Back in 2013, inspired by the lack of high-quality formal wear [including suits] for masculine and androgynous women and trans men, Leon Wu founded Sharpe Suiting.
For Leon, who identified as masculine-of-center at the time, it was that uncomfortable feeling of heading into standard tailor shops that sparked an idea. Sharpe Suiting quickly turned into a national queer-owned suiting brand that focuses on the individual; their style and their identity.
Why is Sharpe Suiting so important?
The people in my community have experienced frustration in not being able to find apparel that fits and/or enables them to feel comfortable with who they are. I cannot count the number of times a friend or I has walked into a men’s clothing store only to walk out feeling defeated. The last time, I went with a buddy of mine to go shopping for a suit she could wear at a wedding. She had tried on over ten different suits when the salesman finally turned to us and said, “I’m sorry, she does not fit anything we have in the store.” My response to the salesman was, “I’m afraid it’s the other way around. Your store does not have any suits that fit her”.
Until now, tailoring and custom suits have historically been a marker or a ‘right of passage’ for a boy becoming a man where the father takes the son to be fitted. Now, at Sharpe, we have mothers coming in with their daughters, LGBTQ+ lovers with their partners, and even whole wedding parties. You can see the transformation in the client when they finally come to a place where they feel comfortable and actually have a suit that fits. They feel at ease, stand straighter, look and feel more confident.
Where does the name come from?
Prior to my suit-making days, I performed as a drag king under the name of “Trey Sharpe.” So, naturally, I took on the name for the company based on my passion for bending gender [and performing gender nonconformity] on stage.
Also, coincidentally, Sharpe per Urban dictionary’s definition means a male or female from the upper-class society.
What does being gender-neutral mean to your brand?
For Sharpe, gender-neutrality means gender equality.
What are your top priorities when it comes to designing each piece?
We create high-quality suits and dress wear with an intellectual approach, a classic feel, and a modern twist. Our mission is to create these garments for the queer community and beyond. We want to build longstanding relationships with our ever-changing community, build confidence in our clients, and in turn, raise the bar on queer suiting.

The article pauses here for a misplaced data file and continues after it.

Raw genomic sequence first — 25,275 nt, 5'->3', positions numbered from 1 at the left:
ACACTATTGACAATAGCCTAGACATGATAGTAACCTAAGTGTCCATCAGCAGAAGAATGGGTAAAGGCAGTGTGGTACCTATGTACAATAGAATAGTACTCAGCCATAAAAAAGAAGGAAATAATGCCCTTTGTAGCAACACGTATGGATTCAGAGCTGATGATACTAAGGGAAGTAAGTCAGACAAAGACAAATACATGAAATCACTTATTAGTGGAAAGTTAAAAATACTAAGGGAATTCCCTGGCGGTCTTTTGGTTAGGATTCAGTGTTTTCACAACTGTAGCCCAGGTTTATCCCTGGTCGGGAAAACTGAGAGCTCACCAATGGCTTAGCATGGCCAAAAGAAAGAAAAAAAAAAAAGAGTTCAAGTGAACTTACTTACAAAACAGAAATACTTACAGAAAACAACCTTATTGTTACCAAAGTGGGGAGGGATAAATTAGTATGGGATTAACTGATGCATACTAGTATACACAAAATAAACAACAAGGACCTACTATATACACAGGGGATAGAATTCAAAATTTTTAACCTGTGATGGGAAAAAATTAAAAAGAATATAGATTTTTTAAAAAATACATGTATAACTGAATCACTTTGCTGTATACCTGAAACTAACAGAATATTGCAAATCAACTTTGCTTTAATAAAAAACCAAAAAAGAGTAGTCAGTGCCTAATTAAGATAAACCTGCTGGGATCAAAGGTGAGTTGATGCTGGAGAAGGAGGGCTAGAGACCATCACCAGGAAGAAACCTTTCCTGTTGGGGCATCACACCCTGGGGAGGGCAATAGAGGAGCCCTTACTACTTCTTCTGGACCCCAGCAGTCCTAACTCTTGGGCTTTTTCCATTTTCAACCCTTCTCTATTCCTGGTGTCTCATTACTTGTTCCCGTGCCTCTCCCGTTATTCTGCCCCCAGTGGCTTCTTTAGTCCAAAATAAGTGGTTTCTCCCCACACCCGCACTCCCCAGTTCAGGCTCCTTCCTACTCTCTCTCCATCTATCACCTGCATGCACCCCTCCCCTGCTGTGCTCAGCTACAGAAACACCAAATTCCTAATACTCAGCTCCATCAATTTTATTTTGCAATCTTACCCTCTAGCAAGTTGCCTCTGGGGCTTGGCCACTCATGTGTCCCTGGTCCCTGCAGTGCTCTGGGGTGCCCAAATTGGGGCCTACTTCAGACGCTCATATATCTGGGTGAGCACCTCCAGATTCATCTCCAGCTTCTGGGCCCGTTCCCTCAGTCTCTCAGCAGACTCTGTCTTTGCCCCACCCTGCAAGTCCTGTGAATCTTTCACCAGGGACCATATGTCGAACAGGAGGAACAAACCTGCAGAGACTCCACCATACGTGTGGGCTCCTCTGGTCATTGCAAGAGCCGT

Every collection or capsule we release has a specific purpose and underlying theme.
For example, we had a collection back in 2018 that was inspired by Jamie Wilson [an American transgender musician], and from that collection, 3% of all proceeds from online sales will go to helping homeless youth campaigns.
It remains to this day that 40% of homeless youth are LGBTQ+ identified.
The youth have been such a huge support to the Sharpe label. However, the majority may not be able to afford a custom suit. We want to keep inspiring our youth to be better. As a brand, we want to stick around to be that fashion label they aspire to wear one day.
Tell us more about the fabrics you use.
We offer over 350 different high-quality fabrics to our clients including Super 110s-180s wool, linen, cotton, and various blends. More importantly, we can put together any design or cut you like. We use our own formula, called Andropometrics®, to achieve whatever look you are going for and our designers are experts at helping you create your dream suit.
How much do trends and seasons influence your work?
Our client’s individual styles and our passion for visual activism are bigger influences to Sharpe designers than the trends we are already attuned to in pop culture or the Zeitgeist. We like to balance a mixture of what’s already trending alongside our clients’ individual styles and personalities to celebrate their identities and ultimately build their confidence.
Sharpe Suiting has also donated more than 100 suits to LGBTQ+ youth centers, non-profit organizations and queer prom students across the United States since its inception.